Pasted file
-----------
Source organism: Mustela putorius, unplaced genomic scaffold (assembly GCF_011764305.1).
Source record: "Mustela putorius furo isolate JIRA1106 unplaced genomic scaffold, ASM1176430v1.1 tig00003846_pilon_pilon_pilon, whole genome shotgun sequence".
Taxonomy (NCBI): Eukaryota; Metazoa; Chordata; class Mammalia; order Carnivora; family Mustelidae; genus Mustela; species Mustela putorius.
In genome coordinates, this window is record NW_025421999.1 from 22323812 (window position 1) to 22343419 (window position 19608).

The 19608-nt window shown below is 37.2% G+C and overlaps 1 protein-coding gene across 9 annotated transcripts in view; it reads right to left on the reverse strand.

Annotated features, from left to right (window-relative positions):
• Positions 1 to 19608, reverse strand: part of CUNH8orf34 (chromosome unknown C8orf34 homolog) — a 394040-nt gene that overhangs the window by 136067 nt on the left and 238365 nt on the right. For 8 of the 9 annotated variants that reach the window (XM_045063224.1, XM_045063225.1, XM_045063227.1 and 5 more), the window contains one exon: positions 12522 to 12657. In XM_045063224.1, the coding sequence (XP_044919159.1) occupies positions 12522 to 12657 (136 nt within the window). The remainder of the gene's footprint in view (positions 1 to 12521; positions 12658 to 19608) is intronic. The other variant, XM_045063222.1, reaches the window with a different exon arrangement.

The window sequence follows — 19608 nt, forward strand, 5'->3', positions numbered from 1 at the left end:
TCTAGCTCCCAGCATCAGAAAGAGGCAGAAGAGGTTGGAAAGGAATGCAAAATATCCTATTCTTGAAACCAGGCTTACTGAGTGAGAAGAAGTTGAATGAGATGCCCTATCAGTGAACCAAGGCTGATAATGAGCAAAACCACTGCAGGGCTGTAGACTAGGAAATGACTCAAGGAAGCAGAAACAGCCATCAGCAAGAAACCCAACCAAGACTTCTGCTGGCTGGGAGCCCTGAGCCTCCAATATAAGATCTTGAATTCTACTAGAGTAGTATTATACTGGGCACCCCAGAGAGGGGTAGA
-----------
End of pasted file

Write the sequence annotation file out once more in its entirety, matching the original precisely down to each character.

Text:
Source organism: Mustela putorius, unplaced genomic scaffold (assembly GCF_011764305.1).
Source record: "Mustela putorius furo isolate JIRA1106 unplaced genomic scaffold, ASM1176430v1.1 tig00003846_pilon_pilon_pilon, whole genome shotgun sequence".
Taxonomy (NCBI): Eukaryota; Metazoa; Chordata; class Mammalia; order Carnivora; family Mustelidae; genus Mustela; species Mustela putorius.
In genome coordinates, this window is record NW_025421999.1 from 22323812 (window position 1) to 22343419 (window position 19608).

The 19608-nt window shown below is 37.2% G+C and overlaps 1 protein-coding gene across 9 annotated transcripts in view; it reads right to left on the reverse strand.

Annotated features, from left to right (window-relative positions):
• Positions 1 to 19608, reverse strand: part of CUNH8orf34 (chromosome unknown C8orf34 homolog) — a 394040-nt gene that overhangs the window by 136067 nt on the left and 238365 nt on the right. For 8 of the 9 annotated variants that reach the window (XM_045063224.1, XM_045063225.1, XM_045063227.1 and 5 more), the window contains one exon: positions 12522 to 12657. In XM_045063224.1, the coding sequence (XP_044919159.1) occupies positions 12522 to 12657 (136 nt within the window). The remainder of the gene's footprint in view (positions 1 to 12521; positions 12658 to 19608) is intronic. The other variant, XM_045063222.1, reaches the window with a different exon arrangement.

The window sequence follows — 19608 nt, forward strand, 5'->3', positions numbered from 1 at the left end:
TCTAGCTCCCAGCATCAGAAAGAGGCAGAAGAGGTTGGAAAGGAATGCAAAATATCCTATTCTTGAAACCAGGCTTACTGAGTGAGAAGAAGTTGAATGAGATGCCCTATCAGTGAACCAAGGCTGATAATGAGCAAAACCACTGCAGGGCTGTAGACTAGGAAATGACTCAAGGAAGCAGAAACAGCCATCAGCAAGAAACCCAACCAAGACTTCTGCTGGCTGGGAGCCCTGAGCCTCCAATATAAGATCTTGAATTCTACTAGAGTAGTATTATACTGGGCACCCCAGAGAGGGGTAGA